Drums Along the Mohawk: Wikis

Advertisements
  
  

Note: Many of our articles have direct quotes from sources you can cite, within the Wikipedia article! This article doesn't yet, but we're working on it! See more info or our list of citable articles.

Encyclopedia

From Wikipedia, the free encyclopedia

Drums Along the Mohawk
Directed by John Ford
Produced by Darryl F. Zanuck (executive producer)
Written by Novel:
Walter D. Edmonds
Screenplay:
Sonya Levien
Lamar Trotti
Starring Claudette Colbert
Henry Fonda
Edna May Oliver
John Carradine
Ward Bond
Music by Alfred Newman
Cinematography Bert Glennon
Ray Rennahan
Editing by Robert L. Simpson (film editor)
Studio Twentieth Century-Fox
Distributed by Twentieth Century-Fox
Release date(s) November 3, 1939
Running time 103 minutes
Country USA
Language English

Drums Along the Mohawk is a 1939 historical Technicolor film based upon a 1936 novel of the same name by American author, Walter D. Edmonds. The film was produced by Darryl F. Zanuck and directed by John Ford. Henry Fonda and Claudette Colbert portray settlers on the New York frontier during the American Revolution. The couple suffer British, Tory, and Indian attacks on their farm before the Revolution ends and peace is restored. The film—Fords first colour feature—was well received, was nominated for two Academy Awards and became a major box office success, grossing over US$1 million in its first year.

Contents

Plot

In 1776, American colonists Gilbert Martin (Henry Fonda) and Lana Borst (Claudette Colbert) marry and leave her luxurious home in Albany, New York for a small farm in Deerfield on the western frontier of the Mohawk Valley in central New York. Lana has difficulty in adjusting to frontier life, but soon is working alongside her husband.

The American Revolution begins. Lana is pregnant and miscarries when the Martin farm is burned to the ground in an Indian attack led by a Tory, Caldwell (John Carradine). With no home and winter approaching, the Martins accept work on the farm of wealthy widow Mrs. McKlennar (Edna May Oliver).

Life returns to peaceful normality; Mrs. McKlennar and the Martins prosper. However, an attack by Tories and Indians threatens the valley, and the miltia is called up. Ill-equipped and poorly trained, the settlers barely manage to defeat the enemy at Oriskany. Gil returns home wounded and delirious. Lana is again pregnant, and while Gil recovers from his wounds, she gives birth to their son.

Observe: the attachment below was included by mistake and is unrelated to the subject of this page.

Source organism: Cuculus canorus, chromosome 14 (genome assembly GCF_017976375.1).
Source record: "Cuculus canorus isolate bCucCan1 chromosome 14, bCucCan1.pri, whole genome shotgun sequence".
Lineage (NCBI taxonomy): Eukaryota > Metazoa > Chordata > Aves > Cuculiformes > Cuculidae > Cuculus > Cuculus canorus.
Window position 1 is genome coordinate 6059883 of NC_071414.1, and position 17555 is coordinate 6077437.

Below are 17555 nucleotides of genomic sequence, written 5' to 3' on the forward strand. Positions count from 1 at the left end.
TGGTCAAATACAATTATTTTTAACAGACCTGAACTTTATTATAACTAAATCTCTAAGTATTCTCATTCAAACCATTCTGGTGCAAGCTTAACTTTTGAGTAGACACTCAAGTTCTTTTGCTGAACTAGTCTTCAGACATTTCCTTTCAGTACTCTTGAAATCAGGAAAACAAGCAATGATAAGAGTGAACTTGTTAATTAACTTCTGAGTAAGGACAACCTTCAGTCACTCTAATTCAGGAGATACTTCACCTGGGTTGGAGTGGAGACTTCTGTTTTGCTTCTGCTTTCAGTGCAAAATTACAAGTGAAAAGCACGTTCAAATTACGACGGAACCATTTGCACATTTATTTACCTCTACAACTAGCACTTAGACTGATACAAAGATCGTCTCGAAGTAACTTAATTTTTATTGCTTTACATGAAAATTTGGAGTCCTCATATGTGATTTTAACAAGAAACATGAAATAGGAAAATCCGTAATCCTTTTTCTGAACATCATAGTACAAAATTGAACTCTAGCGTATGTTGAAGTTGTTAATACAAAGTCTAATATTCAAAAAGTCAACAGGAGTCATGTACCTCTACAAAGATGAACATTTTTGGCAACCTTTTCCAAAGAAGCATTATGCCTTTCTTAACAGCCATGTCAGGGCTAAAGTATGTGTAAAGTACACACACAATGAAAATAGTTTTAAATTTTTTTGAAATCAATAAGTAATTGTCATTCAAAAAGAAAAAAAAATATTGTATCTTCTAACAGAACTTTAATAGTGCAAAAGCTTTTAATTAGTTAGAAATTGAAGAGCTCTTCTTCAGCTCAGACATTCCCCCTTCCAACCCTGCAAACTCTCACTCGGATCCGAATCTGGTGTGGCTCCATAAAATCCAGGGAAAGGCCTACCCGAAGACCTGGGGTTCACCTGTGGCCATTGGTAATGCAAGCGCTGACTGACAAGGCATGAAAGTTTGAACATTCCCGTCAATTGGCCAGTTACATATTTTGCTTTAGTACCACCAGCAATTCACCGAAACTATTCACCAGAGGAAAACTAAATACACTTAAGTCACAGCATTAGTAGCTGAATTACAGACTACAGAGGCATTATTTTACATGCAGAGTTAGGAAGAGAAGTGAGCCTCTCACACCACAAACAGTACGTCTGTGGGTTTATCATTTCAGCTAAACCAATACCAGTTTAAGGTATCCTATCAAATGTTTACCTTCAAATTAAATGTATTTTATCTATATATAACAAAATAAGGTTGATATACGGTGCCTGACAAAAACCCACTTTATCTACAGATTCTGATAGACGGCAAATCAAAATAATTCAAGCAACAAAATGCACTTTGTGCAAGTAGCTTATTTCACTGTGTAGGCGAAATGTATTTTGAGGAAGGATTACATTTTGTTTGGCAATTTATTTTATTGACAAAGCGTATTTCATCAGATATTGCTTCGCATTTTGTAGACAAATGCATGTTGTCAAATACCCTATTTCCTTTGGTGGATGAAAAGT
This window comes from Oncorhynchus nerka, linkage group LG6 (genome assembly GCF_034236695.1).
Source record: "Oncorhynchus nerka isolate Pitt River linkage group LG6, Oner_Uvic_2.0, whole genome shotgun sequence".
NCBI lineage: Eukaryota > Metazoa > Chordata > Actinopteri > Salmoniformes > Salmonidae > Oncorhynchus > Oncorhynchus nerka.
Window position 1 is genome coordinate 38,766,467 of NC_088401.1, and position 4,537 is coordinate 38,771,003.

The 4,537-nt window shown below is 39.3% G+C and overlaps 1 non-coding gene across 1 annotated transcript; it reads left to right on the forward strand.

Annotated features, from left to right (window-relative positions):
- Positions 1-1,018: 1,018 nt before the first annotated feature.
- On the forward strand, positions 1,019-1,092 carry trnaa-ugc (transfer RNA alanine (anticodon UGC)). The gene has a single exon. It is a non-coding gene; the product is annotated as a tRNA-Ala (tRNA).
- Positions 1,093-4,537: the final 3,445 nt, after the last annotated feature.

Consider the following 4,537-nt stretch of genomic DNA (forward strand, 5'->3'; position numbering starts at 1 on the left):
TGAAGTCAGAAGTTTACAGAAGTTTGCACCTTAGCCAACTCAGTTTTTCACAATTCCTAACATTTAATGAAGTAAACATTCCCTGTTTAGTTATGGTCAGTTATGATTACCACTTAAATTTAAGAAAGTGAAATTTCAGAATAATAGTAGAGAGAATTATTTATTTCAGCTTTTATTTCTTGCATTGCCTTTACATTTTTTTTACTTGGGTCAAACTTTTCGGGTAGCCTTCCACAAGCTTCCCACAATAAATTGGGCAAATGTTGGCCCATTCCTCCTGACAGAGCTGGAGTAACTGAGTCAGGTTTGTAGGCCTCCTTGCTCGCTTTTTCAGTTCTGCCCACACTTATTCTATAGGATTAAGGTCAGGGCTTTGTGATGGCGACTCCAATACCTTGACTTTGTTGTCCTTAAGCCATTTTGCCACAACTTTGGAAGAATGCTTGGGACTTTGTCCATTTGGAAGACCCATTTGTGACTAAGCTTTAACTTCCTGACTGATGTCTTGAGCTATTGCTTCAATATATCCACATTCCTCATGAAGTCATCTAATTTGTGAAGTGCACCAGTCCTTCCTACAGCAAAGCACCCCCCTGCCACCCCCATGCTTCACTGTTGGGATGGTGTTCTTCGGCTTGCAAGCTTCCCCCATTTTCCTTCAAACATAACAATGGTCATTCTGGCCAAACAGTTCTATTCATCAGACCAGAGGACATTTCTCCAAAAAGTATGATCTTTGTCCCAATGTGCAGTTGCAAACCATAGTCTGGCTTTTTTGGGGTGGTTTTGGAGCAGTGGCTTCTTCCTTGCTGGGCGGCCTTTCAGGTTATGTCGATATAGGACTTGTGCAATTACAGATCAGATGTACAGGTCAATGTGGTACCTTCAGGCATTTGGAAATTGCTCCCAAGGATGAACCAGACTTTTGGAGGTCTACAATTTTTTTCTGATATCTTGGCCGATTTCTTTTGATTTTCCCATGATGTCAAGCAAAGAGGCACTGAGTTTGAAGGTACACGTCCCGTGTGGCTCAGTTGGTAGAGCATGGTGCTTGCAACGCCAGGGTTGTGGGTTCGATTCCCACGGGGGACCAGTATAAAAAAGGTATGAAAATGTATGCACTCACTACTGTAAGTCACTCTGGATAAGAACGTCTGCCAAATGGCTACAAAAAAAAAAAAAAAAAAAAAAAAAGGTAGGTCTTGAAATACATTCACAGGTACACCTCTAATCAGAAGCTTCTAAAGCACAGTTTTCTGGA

The enemy attack German Flatts, and the settlers take refuge in Fort Herkimer . Mrs. McKlennar is mortally wounded, and ammunition runs short. Gil makes a dash through enemy lines to secure help from nearby Fort Dayton. As the Indians scale the walls of Fort Dayton, Gil arrives with reinforcements. The Indians are overwhelmed. After the battle, the settlers learn the revolution has ended, and the American flag is unfurled above the fort.

Differences between film and novel

Of dramatic necessity, the film neglects many of the book's characters and incidents. However, the most glaring discrepancy from novel to film is the assignment of the "run" to Gil Martin, rather than to Adam Hartman, whose historical counterpart is Adam Helmer, a frontiersman who executed the run in the novel as well as in history. The Tory leader Caldwell is patterned after William Caldwell, who unlike in the dramatization, survived the conflict for another fifty years.

Credited cast

Critical reception

Frank S. Nugent reviewed the film for the New York Times of November 4, 1939 and wrote, "Walter D. Edmonds's exciting novel of the Mohawk Valley during the American Revolution has come to the...screen in a considerably elided, but still basically faithful, film edition bearing the trademark of Director John Ford...It is romantic enough for any adventure-story lover. It has its humor, its sentiment, its full complement of blood and thunder...a first-rate historical film, as rich atmospherically as it is in action...Mr. Fonda and Miss Colbert have done rather nicely with the Gil and Lana Martin...Miss Oliver could not have been bettered as the warlike Widow McKlennar...Mr. Shields's Rev. Rosenkrantz...Mr. Imhof's General Herkimer, Mr. Collins's Christian Reall, Spencer Charters's landlord, Ward Bond's Adam Helmer...They've matched the background excellently, all of them."[1]

Academy Award nominations

The film was nominated for two awards: Best Supporting Actress (Edna May Oliver) and Best Cinematography (Ray Rennahan and Bert Glennon).

References

External links

Advertisements

Advertisements






Got something to say? Make a comment.
Your name
Your email address
Message